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Securitization

Banks and fintechs must work together to push ABS sector forward

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As the risk outlook worsens, it is important that both groups join forces to help securitization stay buoyant

The banking industry must cooperate with fintechs in the securitization space to properly manage risk infrastructure as we enter a period of heightened volatility, market participants at IMN's ABS East conference in Miami said.

The dynamics of disruptive technologies mean that start-ups and banks alike are trying to find ways to come together and find balance. Recently, established banks trying to jump into the technology sector have not been as successful as they had hoped, and while fintech are at the cutting edge of technology, they too have not been able to break into the industry as quickly as they had hoped.

Fintechs, in particular, are at risk. Generally operating as start-ups with venture capital funding, they are likely to be among the most exposed as the market enters a downturn.

One analyst at a large US bank told GlobalCapital: “Fintech is very promising and interesting, but because there is not much history going into it in times of volatility it may not be as attractive for investors. It is the industry most at risk.”

To avoid the worst, these emerging technologies should harness the expertise of established banks, suggested sources.

The question is whether it is fintechs that are driving the older banks along into the new spaces, or whether the older banks with the customer base can provide new relationships that work for both sides.

Discussing who is likely to lead the charge in the next couple of years as conditions worsen, panellists at the Fintech Advancements in Structured Finance panel at the Miami gathering this week agreed: both sides must work together.

“There are a lot of opportunities for partnership,“ said Brian Herr, managing director of Exos Financial. “What we tried to do is apply the technology in house first and utilise our own capital, own businesses, but then we are absolutely open to the idea of partnering with other people and helping them with our technology.”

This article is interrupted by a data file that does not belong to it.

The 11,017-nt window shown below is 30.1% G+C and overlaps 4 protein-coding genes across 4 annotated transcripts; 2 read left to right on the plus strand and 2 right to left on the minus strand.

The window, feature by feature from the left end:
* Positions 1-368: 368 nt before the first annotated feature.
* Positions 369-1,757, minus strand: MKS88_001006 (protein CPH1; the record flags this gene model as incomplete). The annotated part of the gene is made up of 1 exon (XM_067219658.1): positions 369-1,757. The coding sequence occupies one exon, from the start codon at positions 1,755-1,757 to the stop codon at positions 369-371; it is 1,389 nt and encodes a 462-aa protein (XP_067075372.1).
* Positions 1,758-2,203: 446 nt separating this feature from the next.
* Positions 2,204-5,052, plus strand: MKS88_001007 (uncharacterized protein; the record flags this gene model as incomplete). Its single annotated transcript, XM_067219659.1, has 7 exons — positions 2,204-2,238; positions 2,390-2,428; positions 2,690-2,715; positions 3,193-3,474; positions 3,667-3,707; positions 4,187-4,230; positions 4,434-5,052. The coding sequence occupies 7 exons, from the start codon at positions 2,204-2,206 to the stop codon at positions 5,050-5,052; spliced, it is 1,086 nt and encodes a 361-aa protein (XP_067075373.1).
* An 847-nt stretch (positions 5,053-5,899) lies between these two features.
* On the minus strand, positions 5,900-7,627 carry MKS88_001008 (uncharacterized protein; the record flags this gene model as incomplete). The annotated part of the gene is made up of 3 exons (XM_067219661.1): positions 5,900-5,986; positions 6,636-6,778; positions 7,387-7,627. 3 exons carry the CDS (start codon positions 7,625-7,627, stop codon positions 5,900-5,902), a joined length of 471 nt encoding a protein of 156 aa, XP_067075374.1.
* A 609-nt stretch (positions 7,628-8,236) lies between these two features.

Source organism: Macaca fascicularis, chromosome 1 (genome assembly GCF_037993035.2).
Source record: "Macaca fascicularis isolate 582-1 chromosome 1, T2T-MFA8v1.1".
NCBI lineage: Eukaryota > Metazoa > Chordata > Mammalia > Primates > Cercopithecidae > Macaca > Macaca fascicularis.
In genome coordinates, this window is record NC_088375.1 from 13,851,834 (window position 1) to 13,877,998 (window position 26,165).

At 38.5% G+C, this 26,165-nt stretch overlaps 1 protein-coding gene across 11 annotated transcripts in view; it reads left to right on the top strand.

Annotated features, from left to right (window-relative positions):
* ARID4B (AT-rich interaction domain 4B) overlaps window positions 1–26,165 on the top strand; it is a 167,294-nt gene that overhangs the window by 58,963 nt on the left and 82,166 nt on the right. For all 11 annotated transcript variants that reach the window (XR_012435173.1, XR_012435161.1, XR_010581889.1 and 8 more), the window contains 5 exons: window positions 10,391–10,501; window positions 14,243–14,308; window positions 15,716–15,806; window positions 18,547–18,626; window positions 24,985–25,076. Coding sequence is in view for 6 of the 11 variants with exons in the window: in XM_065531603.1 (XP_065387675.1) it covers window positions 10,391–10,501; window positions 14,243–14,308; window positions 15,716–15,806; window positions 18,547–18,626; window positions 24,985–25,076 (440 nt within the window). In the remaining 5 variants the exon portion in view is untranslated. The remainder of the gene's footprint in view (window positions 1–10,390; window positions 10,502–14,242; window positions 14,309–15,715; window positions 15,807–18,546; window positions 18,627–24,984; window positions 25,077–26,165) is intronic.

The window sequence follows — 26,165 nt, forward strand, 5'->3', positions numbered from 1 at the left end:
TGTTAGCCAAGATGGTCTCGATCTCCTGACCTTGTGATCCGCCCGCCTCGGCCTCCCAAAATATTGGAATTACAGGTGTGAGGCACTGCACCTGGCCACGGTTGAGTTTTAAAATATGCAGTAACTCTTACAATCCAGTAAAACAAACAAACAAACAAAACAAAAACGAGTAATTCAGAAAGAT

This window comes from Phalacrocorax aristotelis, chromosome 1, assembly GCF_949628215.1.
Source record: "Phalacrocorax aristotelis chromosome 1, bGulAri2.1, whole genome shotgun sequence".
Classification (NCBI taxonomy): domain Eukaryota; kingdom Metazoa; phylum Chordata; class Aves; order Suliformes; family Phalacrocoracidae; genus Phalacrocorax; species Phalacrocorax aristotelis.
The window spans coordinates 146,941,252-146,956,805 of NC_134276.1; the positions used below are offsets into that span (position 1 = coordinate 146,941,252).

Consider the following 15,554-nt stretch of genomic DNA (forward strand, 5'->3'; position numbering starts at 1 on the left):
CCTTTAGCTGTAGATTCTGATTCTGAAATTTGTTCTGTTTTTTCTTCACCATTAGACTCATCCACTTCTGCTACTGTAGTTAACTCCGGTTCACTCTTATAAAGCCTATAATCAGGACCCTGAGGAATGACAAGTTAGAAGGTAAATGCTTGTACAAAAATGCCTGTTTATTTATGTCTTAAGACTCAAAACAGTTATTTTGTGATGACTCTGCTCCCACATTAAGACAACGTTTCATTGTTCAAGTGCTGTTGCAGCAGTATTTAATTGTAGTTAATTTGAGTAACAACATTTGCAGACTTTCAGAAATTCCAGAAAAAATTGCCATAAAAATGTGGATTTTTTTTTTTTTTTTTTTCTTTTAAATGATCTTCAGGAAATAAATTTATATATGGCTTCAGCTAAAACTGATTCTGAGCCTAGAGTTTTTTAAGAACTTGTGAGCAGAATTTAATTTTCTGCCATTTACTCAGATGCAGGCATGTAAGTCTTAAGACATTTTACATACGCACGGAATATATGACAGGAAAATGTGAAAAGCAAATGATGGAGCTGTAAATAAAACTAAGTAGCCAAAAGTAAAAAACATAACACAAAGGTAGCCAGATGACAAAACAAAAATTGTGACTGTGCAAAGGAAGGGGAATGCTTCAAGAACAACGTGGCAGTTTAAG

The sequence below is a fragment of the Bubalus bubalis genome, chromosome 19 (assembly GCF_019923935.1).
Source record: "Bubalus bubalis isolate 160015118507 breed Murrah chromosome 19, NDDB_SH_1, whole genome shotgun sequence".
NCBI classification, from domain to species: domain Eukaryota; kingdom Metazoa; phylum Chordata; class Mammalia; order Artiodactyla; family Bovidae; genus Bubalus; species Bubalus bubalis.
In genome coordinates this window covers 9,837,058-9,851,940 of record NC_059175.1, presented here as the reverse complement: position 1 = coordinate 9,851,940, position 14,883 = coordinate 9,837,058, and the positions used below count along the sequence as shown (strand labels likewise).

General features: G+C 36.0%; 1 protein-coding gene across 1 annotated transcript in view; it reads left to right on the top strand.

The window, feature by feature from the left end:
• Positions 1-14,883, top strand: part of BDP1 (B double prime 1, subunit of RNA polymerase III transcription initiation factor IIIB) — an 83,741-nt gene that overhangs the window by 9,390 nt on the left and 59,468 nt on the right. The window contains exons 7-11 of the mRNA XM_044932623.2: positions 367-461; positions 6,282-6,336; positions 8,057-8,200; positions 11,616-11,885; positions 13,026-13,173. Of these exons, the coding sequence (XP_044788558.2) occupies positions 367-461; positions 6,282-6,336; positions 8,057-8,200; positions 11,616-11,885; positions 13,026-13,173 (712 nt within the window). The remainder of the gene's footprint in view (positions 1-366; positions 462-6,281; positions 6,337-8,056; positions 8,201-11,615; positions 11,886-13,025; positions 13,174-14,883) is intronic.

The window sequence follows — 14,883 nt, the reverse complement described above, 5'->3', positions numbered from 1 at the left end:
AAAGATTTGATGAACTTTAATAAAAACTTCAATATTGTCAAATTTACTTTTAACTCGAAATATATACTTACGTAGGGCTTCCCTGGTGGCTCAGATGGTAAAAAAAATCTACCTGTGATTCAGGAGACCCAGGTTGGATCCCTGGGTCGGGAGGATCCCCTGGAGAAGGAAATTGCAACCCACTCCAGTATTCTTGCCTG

Other panellists agreed.

“It’s got to be balanced,“ said Sonal Patel, structured finance and capital markets issuer at Citibank. “We can’t overlook the risk and compliance oversight aspect of both, and that's going to drive a lot of the market and regulation across each of the institutions, especially across capital markets.

“As a consequence, some asset classes are going to be very risky over time. Strategic division between the tech side and the bank side is going to mean a process where each institution is going to understand its own risk appetite over time, so it is going to be balanced.”

Chicken and egg

Until recently, technological innovation has been something of a chicken and egg question. On one hand, leadership is required to support the innovation and development that can provide the internal ability to support dynamic product necessary to meet investors demand.

One use case of technology in securitisation is implementing blockchain into the securities process. One company looking to do that is Redwood Trust, a REIT that has spent much of the last year working the technology into based residential loan issuance.

“Ensuring that we're in a position to meet investor need as it as it emerges is important,” said Cara Newman, head of structured finance at the REIT. “We think that, as investors integrate blockchain into their business holistically, there will be a need to buy and trade securities in a tokenized form on the blockchain.

“It is one thing to develop the technology, but it does require a dialogue in partnership with investor side participants to make sure that we're building the right product that serves the needs that they are actually looking to fill.”

Fintechs' reliance on VC capital does mean that the next couple of years are likely to be quite uncertain, and it is unlikely that many have planned for a downturn. Banks, on the other hand, can rely on deep infrastructure and will be much less exposed. To ensure the future of technological progression in the ABS sector, the two must cooperate.

“There are some great products, some great technology, but they have to comply with the legal and infrastructure side, and then get funding where there's very complex business,” said Patrick Collins, managing director at Goldman Sachs. “The answer is probably a little bit of both. The user experience is what's going to drive people.”